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The Arms Of Krupp, 1587-1968 af William…
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The Arms Of Krupp, 1587-1968 (original 1969; udgave 1968)

af William Manchester

MedlemmerAnmeldelserPopularitetGennemsnitlig vurderingOmtaler
8521018,921 (3.94)11
The Krupp family were the premier German arms manufacturers from the middle of the 19th century until the end of World War II, producing artillery pieces and submarines that set the standard for effectiveness. This book relates the history of this influential company.
Medlem:Debbiesbooks
Titel:The Arms Of Krupp, 1587-1968
Forfattere:William Manchester
Info:Canada, Little Brown & Company Limited
Samlinger:Dit bibliotek
Vurdering:
Nøgleord:338.7672

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The Arms of Krupp, 1587-1968 af William Manchester (1969)

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Engelsk (9)  Italiensk (1)  Alle sprog (10)
Viser 1-5 af 10 (næste | vis alle)
An excellent book about the Krupp family. It begins at the end of the 15th century and the first attempt to establish Krupp in the world of business. It follows the various heads of the family, who were sometimes clever and sometimes naive through the centuries. The story is always intertwined with Krupp's involvement in producing new weapons and shows how Germany became a united nation. These new developments in weapons were always offered and sold both at home and abroad - wherever Krupp could make a good economic or produce a political advantage. The economic support Krupp provided for Hitler when the party was still in its early stages of development undoubtedly helped to establish him and his aims. The Krupps were not the only industrial German family or concern to give Hitler their support, some more eagerly than others, but Krupp turned out to be one of the greatest, more influential, and most loyal. They were the source of Hitler's greatest weapon production. The downfall and substantial accusations came with the end of the Second World War and the imprisonment of the man in charge, Friedrich Krupp . The company was thereafter forbidden to ever produce weapons of war again. In 1967 under the direction of the last chief in charge of Krupp, Friedrich Krupp, the concern was converted from existing as a wholly private ownership to become a limited liability corporation. Profits then from the company flowed into a foundation that was controlled by Berthold Beitz, long after its last owner, Friedrich Krupp ,was dead. The foundation supports social and communal happenings and needs in Essen and the Ruhr area.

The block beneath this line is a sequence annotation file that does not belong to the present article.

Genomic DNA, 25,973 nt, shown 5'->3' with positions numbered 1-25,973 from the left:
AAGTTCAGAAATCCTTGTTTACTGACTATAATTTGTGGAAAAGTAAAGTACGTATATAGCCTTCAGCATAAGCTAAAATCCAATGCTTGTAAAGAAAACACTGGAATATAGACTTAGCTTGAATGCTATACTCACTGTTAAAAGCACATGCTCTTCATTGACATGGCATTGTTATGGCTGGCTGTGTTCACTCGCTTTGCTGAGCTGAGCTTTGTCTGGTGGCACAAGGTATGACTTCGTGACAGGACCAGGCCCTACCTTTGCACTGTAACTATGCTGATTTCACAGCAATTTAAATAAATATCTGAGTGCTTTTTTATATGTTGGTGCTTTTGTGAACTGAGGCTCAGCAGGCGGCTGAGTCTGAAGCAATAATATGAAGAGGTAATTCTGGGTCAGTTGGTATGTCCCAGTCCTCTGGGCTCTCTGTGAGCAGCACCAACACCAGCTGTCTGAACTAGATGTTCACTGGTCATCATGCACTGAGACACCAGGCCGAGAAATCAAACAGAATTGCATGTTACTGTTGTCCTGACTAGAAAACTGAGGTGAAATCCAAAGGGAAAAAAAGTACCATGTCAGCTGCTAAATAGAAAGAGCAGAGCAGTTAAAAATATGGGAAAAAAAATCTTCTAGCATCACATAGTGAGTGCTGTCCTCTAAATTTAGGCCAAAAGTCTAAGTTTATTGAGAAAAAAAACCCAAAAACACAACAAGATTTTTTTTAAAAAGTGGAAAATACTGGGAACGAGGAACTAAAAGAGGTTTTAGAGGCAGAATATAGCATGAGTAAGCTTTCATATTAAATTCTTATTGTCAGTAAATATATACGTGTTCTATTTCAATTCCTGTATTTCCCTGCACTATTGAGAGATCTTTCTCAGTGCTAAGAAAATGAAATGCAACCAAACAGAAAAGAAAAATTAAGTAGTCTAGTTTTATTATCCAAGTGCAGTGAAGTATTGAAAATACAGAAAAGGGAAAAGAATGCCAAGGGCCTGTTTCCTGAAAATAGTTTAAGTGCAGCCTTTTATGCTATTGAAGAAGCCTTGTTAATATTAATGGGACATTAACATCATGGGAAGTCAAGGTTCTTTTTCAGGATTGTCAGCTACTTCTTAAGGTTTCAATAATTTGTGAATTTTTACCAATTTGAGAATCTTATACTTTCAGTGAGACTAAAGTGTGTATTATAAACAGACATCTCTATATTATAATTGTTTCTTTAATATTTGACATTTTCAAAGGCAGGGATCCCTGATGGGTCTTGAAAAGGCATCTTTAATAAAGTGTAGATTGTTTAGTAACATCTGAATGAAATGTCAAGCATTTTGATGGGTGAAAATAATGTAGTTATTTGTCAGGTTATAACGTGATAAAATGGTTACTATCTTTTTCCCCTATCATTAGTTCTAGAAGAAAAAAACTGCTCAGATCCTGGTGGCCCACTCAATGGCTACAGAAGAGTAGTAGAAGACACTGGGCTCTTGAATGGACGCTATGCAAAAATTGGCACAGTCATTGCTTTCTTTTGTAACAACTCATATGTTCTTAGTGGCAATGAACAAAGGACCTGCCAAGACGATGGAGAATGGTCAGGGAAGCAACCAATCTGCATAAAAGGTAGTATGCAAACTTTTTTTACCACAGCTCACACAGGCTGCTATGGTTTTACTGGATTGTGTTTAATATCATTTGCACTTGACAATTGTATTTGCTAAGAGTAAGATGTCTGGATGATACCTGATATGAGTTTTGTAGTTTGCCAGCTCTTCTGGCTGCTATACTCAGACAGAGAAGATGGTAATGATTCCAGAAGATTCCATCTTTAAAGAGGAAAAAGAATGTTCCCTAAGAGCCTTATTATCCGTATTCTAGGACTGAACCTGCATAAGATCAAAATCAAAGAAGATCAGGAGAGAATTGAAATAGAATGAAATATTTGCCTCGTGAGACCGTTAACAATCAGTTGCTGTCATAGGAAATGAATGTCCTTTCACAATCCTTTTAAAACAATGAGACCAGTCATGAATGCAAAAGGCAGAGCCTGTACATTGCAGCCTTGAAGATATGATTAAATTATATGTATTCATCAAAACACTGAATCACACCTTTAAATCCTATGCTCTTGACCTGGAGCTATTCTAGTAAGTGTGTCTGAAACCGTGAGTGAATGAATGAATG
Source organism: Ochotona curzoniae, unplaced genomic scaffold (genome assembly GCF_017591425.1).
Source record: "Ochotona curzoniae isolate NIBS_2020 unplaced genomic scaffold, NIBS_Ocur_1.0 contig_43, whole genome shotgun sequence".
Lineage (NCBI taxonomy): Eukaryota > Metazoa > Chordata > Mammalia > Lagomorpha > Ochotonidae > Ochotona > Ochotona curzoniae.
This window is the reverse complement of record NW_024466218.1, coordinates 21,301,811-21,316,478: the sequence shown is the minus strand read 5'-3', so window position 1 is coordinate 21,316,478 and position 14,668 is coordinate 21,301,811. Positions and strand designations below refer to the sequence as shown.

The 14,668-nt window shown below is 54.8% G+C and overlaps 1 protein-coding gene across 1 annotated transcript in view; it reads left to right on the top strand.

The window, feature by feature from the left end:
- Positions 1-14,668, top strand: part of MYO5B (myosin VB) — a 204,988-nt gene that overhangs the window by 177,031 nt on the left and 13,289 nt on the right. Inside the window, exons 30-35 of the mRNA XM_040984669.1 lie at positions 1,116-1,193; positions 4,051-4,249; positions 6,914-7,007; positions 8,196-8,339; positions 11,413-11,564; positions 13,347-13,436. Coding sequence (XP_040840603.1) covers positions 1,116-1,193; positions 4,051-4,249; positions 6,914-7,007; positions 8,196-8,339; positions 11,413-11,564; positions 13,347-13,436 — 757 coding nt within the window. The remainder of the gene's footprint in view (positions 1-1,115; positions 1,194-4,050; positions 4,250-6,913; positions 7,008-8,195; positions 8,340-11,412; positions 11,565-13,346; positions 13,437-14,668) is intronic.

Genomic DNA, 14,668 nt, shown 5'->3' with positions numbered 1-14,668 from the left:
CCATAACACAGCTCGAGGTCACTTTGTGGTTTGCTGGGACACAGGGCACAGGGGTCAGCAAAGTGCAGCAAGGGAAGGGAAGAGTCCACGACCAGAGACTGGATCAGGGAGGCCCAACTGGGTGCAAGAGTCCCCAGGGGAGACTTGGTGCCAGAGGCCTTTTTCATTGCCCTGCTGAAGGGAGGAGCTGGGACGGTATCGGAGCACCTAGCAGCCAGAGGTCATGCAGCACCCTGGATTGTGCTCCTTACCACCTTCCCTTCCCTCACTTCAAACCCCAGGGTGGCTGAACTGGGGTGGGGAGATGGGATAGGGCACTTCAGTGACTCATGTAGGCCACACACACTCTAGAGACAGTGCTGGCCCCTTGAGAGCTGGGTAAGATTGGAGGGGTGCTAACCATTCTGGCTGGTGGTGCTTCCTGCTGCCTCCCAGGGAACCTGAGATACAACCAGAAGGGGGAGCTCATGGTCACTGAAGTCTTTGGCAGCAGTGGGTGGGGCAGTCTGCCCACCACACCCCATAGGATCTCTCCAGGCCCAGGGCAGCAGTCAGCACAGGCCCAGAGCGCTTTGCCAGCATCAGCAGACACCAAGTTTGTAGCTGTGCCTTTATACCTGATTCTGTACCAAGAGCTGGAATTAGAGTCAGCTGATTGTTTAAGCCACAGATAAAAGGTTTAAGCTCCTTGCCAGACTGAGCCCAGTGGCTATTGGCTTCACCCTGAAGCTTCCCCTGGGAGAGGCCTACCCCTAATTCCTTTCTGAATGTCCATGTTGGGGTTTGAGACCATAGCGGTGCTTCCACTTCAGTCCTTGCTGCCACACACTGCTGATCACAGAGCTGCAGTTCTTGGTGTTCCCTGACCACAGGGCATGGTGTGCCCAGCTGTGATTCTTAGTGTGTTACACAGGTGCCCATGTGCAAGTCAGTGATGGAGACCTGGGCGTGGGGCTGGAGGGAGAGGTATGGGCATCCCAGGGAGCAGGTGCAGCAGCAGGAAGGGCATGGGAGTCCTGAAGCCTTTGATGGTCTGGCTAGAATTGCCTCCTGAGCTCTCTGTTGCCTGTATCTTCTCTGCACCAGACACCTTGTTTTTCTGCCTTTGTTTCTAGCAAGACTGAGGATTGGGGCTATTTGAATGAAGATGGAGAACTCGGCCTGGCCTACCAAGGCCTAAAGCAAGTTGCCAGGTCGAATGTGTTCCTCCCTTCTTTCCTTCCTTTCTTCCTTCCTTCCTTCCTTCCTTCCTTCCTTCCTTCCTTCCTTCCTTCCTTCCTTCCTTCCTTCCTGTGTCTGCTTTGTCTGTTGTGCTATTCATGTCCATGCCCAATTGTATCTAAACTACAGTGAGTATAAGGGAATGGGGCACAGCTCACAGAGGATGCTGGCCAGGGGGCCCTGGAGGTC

Mr. Manchester writes using extremely well-researched facts and still often manages to insert comical sarcasm into his text, My one criticism about the book is that it is too thick and the size of the text is very small - it makes reading difficult and tiring. I could never settle down to read for a lengthy session for this reason! I think the publishers should have decided to produce it in two parts, perhaps? It could have been produced with a larger font which would have made reading much easier. I doubt if anyone who was interested enough would care very much about having to buy two paperbacks instead of one. ( )
  dragonflydancing | Jun 10, 2021 |
Book Club Edition
  mjnemelka | Oct 6, 2018 |
Il 3 agosto 1967, quando sotto lo scrosciare della pioggia venne sepolto Alfried, l'ultimo dei Krupp, morirono tre Germanie: la Germania di Bismarck, la Germania guglielmina e la Germania nazista. Fu la fine di una dinastia che per quattrocento anni aveva armato il popolo tedesco e influenzato il corso della storia dell'intera Europa. ( )
  BiblioLorenzoLodi | Aug 29, 2014 |
Very interesting and detailed narrative history of one of the world's (in)famous arms manufacturers. One sees the beginnings of the military-industrial complex which so dominates the story of recent history and crushes all in its wake. Manchester also has a gift for exploring and describing the characters of each of the dictators of the company, with their neuroses, charms, and faults portrayed vividly.

It does run a tad long (which is not a fault to me), but it does get a bit repetitive near the end, and lacks some of the finer engineering points of detail. But this is still a rich narrative history, and very much worth your time if you're interested. ( )
  HadriantheBlind | Mar 30, 2013 |
1661 The Arms of Krupp 1587-1968, by William Manchester (read 24 Sep 1981) I read this book while on a trip to Czechoslovakia. It is on the Krupp family, and the book was extremely interesting, and only seemed tiresome in the Hitler era, when Manchester goes to great lengths to show the tie-up with Hitlerian wrongs. It is a little amazing that Krupp was able to get his firm back, despite his conviction at Nuremberg, and Manchester sure makes it seem as if this should not have happened. Every once in awhile one must read about the Hitler times and this was a good book to read.